But just because they have improved does that mean that it's time to relax? Are we in an endemic phase? Well, if you take a look at February 2022, two years into the COVID-19 pandemic we lost 60,000 people from COVID-19. That's a lot of deaths. And if you compare it to even a bad flu season, we lost more people in one month than we've lost in an entire year with the flu. Quite significant. And even when you start looking into 2022, two years after the pandemic of COVID-19, the deaths have gone down quite significantly.

In fact, during the first week of March 2022, we were down to just about 1,200 deaths a day in the United States. But just think about that number in terms of people who have lost their lives. That's still a lot of people. And so when I gave a definition of endemic, we talked about not disrupting life, right? We talked about in order to be endemic a disease has to be at a steady-state. It has to be at a place where it's predictable. And quite honestly, with numbers like that, 60,000 people dying in one month, 1,200 people, 1,300 people dying in a day, that is still at a point where it is disruptive to everyday life.

 

has covid-19 entered the endemic phase

 

Is COVID-19 Predictable?

The other thing to consider with COVID-19 is predictability. And as long as we have variants, which we know we do with COVID-19, it's not so predictable. We have the Delta variant, and once the Delta variant started to decrease and be less prevalent, a lot of people celebrated and started taking off masks and opening the world back up. And then what happened? We got the Omicron variant, which was even more transmissible than the Delta variant. Well, fast forward to March of 2022 when the Omicron variant has decreased significantly. Now you have people saying, "Okay, well now are we there yet? Are we in an endemic?" Well, guess what? There are still variants.

There is a variant of the original Omicron, BA.1, and the variant is called BA.2. With the BA.2 variant, as of the second week in March 2022, it accounted for 11.6% of the cases in the United States, which was up from the previous week of 6.6% of the cases. Does that sound familiar?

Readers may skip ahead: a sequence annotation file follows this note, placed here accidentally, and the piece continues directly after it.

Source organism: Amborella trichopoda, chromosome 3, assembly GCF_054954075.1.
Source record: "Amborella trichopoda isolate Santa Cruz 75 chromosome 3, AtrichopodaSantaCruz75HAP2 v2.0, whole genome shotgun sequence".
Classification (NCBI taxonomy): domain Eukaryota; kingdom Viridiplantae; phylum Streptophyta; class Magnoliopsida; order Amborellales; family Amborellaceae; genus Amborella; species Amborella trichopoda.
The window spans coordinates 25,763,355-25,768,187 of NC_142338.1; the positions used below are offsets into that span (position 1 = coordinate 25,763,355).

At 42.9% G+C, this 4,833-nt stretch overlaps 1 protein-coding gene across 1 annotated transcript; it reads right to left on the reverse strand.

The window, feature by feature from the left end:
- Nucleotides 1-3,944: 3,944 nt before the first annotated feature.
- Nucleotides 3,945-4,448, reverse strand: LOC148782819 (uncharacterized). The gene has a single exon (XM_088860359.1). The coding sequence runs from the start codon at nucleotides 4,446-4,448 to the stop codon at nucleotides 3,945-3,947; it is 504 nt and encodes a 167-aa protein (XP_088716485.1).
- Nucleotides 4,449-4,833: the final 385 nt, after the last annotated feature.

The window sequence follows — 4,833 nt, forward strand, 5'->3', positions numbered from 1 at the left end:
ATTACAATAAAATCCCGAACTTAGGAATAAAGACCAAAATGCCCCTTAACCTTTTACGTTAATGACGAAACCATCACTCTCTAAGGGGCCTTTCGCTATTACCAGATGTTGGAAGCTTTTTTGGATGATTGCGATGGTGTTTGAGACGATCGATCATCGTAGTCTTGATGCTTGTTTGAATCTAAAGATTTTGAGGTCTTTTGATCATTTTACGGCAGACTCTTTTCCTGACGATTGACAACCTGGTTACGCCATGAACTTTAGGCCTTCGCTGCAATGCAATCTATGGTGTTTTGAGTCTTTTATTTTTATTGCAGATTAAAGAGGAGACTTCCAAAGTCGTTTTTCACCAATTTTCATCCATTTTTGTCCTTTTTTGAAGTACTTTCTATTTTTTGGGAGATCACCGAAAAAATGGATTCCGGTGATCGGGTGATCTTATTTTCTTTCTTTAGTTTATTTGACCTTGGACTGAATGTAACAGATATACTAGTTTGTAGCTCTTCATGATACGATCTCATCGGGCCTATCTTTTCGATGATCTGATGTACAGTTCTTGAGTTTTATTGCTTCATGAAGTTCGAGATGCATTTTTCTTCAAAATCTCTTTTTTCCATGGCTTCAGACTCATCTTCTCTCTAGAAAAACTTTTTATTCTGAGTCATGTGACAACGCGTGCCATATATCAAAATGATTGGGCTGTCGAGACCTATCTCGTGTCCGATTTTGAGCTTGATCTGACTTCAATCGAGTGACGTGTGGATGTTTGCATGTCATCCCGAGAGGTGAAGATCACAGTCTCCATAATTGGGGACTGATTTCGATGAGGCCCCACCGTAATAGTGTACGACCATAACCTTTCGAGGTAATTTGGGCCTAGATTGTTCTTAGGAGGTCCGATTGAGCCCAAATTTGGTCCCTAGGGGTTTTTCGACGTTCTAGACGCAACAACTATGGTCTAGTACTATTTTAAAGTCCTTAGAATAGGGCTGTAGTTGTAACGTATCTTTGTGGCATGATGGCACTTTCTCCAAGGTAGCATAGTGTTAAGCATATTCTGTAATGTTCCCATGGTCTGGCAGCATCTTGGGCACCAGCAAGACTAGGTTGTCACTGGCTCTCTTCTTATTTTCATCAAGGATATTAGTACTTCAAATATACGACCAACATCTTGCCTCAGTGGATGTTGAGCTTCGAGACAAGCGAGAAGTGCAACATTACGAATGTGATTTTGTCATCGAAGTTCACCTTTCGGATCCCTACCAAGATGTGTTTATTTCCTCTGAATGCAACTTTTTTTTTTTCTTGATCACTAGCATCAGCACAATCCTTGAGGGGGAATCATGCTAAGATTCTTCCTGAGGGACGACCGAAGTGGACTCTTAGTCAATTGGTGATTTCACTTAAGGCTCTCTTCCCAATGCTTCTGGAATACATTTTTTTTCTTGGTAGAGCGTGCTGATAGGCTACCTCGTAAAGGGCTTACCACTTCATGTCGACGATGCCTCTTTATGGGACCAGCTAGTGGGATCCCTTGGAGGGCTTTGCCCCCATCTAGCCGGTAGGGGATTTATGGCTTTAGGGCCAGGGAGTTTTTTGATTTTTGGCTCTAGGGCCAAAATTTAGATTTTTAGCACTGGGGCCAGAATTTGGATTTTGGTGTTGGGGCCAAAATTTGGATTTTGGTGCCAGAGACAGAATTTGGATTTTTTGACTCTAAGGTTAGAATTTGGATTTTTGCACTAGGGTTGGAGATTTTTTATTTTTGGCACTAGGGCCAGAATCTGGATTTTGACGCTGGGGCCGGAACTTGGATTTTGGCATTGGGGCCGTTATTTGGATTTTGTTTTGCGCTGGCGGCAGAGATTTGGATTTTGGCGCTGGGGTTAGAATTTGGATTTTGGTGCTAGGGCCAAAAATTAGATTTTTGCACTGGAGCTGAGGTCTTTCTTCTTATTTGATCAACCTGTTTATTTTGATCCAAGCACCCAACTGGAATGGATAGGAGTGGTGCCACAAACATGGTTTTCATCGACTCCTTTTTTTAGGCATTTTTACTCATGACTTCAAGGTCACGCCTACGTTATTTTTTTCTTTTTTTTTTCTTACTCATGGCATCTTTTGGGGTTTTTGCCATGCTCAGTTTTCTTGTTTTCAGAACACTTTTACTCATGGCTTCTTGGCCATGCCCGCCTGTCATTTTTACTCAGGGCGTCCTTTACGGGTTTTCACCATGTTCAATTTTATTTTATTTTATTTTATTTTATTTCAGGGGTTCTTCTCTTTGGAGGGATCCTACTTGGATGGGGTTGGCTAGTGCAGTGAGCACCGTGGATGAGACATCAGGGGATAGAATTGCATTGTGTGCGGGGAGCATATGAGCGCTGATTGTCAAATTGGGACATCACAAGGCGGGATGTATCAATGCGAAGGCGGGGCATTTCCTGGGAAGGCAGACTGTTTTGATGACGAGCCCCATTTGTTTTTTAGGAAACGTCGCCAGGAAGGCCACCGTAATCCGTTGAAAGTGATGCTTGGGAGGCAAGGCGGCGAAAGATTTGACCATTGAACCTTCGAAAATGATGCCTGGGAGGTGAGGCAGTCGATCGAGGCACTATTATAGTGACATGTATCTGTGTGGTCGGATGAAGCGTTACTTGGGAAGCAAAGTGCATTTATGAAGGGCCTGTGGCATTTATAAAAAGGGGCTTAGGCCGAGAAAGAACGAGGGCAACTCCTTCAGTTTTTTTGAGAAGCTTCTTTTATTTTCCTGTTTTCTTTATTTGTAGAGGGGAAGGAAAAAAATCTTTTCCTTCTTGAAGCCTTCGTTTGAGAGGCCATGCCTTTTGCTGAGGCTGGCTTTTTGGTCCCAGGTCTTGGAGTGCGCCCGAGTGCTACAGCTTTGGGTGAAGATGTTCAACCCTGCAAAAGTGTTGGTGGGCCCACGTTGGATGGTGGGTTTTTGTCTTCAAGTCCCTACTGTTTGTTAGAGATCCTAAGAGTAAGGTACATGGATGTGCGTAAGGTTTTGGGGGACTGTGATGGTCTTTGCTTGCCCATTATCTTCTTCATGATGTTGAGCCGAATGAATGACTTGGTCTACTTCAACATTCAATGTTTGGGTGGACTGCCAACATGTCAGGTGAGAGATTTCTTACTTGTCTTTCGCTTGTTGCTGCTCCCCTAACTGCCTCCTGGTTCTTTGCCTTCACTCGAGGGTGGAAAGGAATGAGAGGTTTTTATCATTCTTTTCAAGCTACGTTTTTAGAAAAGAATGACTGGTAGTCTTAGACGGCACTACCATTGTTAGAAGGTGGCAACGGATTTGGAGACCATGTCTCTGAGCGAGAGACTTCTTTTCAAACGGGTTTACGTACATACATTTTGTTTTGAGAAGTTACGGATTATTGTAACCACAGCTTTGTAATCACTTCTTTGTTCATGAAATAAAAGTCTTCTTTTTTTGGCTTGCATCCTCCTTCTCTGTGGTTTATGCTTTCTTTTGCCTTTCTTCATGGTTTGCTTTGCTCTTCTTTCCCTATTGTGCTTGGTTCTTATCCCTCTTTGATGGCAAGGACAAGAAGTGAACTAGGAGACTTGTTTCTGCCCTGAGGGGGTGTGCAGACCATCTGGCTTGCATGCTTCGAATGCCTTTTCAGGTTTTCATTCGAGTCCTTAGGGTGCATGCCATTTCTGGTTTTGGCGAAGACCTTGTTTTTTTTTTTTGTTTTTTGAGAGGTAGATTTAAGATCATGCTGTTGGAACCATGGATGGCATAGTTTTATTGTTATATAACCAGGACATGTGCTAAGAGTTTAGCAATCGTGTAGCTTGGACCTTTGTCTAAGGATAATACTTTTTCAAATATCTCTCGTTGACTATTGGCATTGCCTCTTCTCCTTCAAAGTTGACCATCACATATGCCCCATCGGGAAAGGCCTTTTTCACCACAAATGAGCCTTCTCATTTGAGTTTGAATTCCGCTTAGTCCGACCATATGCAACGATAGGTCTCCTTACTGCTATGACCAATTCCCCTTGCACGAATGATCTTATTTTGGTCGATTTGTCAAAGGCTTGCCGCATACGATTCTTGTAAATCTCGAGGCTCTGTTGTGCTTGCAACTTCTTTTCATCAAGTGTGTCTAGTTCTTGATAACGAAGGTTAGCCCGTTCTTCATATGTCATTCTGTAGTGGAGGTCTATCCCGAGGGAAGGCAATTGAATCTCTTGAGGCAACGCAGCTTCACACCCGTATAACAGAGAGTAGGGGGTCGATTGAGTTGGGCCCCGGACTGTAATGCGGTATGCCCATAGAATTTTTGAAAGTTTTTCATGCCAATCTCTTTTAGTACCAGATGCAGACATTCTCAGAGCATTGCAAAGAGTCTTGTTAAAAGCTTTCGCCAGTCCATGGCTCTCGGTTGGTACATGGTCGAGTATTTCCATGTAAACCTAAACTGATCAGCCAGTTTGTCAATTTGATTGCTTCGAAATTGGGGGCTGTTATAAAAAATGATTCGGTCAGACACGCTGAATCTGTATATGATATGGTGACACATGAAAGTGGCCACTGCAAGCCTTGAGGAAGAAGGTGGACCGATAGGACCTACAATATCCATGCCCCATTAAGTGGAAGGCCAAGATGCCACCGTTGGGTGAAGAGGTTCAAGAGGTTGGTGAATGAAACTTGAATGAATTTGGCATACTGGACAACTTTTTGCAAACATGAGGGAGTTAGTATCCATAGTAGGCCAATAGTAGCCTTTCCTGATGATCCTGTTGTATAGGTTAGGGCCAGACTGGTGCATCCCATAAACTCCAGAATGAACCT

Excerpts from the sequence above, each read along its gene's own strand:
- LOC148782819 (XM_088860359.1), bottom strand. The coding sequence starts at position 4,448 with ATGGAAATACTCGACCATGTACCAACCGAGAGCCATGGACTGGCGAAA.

Yes, a new variant that already was starting to move pretty quickly. And guess what else? We thought that the Omicron variant was the most transmissible thing we had ever seen. Well, as of the first week, March 2022, scientists are calculating that the BA.2 variant is actually 30% more transmissible than the Omicron variant. Of course, these numbers can change. Science is dynamic. But the point is just because numbers are down, it doesn't mean that COVID-19 is no longer an issue. It's definitely not static. And it's definitely not predictable at this point.

 

 

what is the difference between an endemic and a pandemic

 

Does An Endemic Mean the Covid-19 Pandemic Is Over?

In the United States, we have to step outside of ourselves and look at other countries. So look at the UK, right? And the UK often has illnesses before we get them here. They'll have their epidemic, and then we'll follow. You know, we've seen that with other variants, including the Omicron variant. The UK cases have been steadily decreasing after they peaked with Omicron, and then they hit their decline. But as of the first week in March 2022, that BA.2 variant (the new variant since the original Omicron variant) is actually the dominant variant in many countries. The point is even though cases overall have decreased and there are somewhat fewer deaths for sure, COVID-19 is not static and it's not predictable. And we still have these variants we have to be on the lookout for. The numbers, of course, are all relative. And when I look at people getting excited just because we have a lot fewer deaths than we had with COVID-19 at the beginning of the pandemic, and of course, we have fewer cases and fewer hospitalizations, that's definitely something to celebrate, but it's all relative. We're celebrating, but it's not over.